Image: Flickr, hermanusbackpackers
How do you kill a shark? Well, you don't. Sure, sharks are responsible for the deaths of six humans swimming off of Western Australia. But WA law prohibits killing sharks. They are protected species. Even the widow and son of one shark victim, Brian Guest, have stated publicly that they believe sharks belong in the marine environment and should not be killed.
That may not stop the WA Government's Shark Hazard Committee, which -- according to the Perth Now Sunday edition -- has "put down in policy" a method for killing great whites that have attacked a human and hung around to get caught red-handed (red-toothed in this case, I guess).Not since Ahab and Chief Brody has so much wrath been focused on denizens of the sea. You wouldn't wish this on your worst enemy.
The WA committee's determination on the best way to exterminate a shark starts with setting out bait and "attractant", luring the shark to be hauled aboard a ship. This avoids the complication of refraction of bullets by the water; the shark should be shot in the head by a large weapon in the atmosphere humans prefer to inhabit. Then, just to make certain the job is finished, fisheries delegates must proceed with "severing the spinal cord and bleeding it out." In all fairness to the committee, this last step may be considered a merciful measure. Because sharks have an extremely small brain, they may survive the shot to the head.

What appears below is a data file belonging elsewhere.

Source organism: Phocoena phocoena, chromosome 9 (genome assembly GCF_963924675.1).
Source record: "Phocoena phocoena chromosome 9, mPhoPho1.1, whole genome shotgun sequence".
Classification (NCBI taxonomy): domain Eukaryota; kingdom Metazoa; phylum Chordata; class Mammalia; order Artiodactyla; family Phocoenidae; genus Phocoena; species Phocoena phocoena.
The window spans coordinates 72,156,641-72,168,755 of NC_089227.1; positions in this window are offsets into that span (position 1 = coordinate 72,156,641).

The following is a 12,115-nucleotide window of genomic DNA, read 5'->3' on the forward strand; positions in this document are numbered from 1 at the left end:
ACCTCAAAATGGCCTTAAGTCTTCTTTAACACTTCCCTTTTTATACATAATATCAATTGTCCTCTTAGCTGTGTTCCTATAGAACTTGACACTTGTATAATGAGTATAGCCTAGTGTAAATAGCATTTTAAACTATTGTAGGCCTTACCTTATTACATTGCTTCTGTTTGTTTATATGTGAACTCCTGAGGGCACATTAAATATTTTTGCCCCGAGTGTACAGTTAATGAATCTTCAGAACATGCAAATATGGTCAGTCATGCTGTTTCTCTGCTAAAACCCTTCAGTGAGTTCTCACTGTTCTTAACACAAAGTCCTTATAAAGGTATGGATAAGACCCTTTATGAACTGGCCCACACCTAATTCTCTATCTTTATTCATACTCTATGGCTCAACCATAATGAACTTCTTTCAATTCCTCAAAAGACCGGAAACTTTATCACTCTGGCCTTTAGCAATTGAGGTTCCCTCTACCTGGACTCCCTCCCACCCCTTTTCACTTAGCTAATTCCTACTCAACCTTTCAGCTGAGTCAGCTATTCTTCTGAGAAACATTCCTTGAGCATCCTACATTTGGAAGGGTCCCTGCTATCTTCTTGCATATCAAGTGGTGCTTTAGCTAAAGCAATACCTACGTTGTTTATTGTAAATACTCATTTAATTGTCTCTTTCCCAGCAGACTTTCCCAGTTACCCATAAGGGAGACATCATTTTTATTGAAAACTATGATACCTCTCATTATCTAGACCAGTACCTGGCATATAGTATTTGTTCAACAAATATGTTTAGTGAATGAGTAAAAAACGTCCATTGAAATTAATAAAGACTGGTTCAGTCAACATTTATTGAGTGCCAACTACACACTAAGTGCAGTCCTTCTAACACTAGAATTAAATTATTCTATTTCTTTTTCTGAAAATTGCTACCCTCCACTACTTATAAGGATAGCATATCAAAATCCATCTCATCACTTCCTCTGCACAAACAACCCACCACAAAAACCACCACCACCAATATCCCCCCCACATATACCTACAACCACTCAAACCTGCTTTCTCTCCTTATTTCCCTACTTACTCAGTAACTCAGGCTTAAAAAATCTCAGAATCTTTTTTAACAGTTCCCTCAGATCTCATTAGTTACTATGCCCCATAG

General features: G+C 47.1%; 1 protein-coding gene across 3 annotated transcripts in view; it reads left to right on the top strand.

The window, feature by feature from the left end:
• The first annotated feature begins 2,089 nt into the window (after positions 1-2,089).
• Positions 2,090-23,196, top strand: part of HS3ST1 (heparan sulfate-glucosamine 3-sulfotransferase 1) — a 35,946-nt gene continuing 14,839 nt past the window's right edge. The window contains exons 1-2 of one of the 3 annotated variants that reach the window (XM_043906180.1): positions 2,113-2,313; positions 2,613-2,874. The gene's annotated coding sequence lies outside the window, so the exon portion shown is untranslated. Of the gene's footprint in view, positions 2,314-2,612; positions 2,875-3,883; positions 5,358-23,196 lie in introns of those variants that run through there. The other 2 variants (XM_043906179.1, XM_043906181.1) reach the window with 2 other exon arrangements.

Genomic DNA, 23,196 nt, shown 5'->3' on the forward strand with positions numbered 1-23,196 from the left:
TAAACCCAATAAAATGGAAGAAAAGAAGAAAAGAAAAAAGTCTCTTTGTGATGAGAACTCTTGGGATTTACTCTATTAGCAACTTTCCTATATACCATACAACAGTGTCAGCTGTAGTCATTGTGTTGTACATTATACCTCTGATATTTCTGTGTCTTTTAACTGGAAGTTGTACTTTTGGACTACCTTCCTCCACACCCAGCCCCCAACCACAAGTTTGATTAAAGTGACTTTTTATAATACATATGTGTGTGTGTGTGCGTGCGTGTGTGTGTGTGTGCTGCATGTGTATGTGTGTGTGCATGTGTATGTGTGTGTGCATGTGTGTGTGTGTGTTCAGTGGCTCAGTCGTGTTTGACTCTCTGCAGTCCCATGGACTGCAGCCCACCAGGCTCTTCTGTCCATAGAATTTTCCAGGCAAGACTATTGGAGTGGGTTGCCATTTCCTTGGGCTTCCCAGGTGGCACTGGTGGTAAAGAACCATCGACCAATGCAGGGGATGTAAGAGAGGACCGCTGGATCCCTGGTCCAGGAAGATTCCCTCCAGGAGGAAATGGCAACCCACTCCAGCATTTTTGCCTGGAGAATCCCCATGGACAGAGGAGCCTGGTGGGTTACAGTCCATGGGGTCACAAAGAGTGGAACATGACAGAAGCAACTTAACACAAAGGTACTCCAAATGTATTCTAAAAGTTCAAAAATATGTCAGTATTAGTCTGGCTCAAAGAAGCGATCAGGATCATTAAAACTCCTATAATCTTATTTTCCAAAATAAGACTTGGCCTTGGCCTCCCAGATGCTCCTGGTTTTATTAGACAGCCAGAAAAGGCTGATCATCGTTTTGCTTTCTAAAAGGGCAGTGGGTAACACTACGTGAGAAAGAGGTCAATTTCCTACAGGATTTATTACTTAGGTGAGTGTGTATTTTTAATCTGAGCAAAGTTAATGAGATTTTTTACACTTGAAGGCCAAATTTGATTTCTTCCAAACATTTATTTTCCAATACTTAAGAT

One Shark Hazard Committee member emphasized that a special exemption from the law is required by Fisheries Minister Norman Moore to pursue the recommended shark murdering method. The policy also requires that any shark subject to the death penalty must have attacked a human, continue to pose a significant threat to the public, and be positively identified as the attacking shark before it is killed.
These requirements make the measure largely theoretical, or perhaps intended more to assuage pubic fear than manage shark population, because only one of the last six sharks involved in an attack stuck around the scene of the crime. And that was the shark which attacked Mr. Guest, subject of the request for pardon by the family of his victim. We wonder if the committee considered a "beach closed due to sharks" option as the lesser evil.
More on Sharks:
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Take Action: Help End Unsustainable Shark Finning
What do Sharks Have to do With Sustainable Seafood?
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